The chief of Drolet & Associates Energy Services is not sanguine about the long-term potential of fracking, but in this interview with The Mining Report, he tells us why now is a great time to reinvest in the uranium space.
There are two ways to visualize the critical metals and industrial minerals sector. Some see a hostile climate, where junior mining companies compete for scarce financing dollars. But there's a sunnier side to this story: More than ever, companies, government and academia are forming partnerships to solve a global problem—the ongoing need for scarce critical materials.
Not all energy options are equally good, says Thomas Drolet. Using an "Energy Return on Energy Invested (EROEI)" calculation to decide which energy sources yield the most for the least energy investment, Drolet sees hydroelectricity, natural gas, uranium and coal at the top of the list.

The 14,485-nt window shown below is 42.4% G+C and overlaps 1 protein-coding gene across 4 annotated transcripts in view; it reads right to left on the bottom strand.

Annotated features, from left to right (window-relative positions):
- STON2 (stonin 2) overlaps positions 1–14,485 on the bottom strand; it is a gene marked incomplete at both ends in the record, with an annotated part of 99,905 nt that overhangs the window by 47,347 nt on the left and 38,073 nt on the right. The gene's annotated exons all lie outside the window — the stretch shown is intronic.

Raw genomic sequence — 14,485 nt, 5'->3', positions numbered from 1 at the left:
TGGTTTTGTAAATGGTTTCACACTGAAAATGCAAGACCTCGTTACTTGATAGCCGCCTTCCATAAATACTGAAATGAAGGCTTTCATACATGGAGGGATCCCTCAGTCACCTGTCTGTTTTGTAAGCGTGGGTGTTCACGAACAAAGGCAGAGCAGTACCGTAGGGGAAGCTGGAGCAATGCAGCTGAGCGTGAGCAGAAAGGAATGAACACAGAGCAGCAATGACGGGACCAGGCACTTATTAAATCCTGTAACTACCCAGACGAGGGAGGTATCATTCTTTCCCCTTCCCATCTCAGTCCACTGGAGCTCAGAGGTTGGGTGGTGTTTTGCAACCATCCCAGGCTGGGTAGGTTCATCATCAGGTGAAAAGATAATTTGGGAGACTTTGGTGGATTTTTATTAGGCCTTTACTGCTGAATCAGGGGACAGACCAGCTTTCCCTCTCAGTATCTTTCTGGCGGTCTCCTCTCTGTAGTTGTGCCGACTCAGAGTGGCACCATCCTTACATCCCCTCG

Rare earth elements are a crucial component of our everyday lives, but many of the companies unearthing them are still learning to navigate the supply chain. Those that can master the dance of metallurgy and end-user relationships will find success.
The worst is over, postulates the Euro Pacific Canada analyst. But is modest appreciation in rare earth stocks a symptom of across-the-board improvement in equities, or have fundamentals in the space changed for the better?
Despite weak across-the-board market sentiment, the Jacob Securities Analyst maintains that rare earths will continue to revolutionize our daily lives and explains how to pinpoint investment opportunities.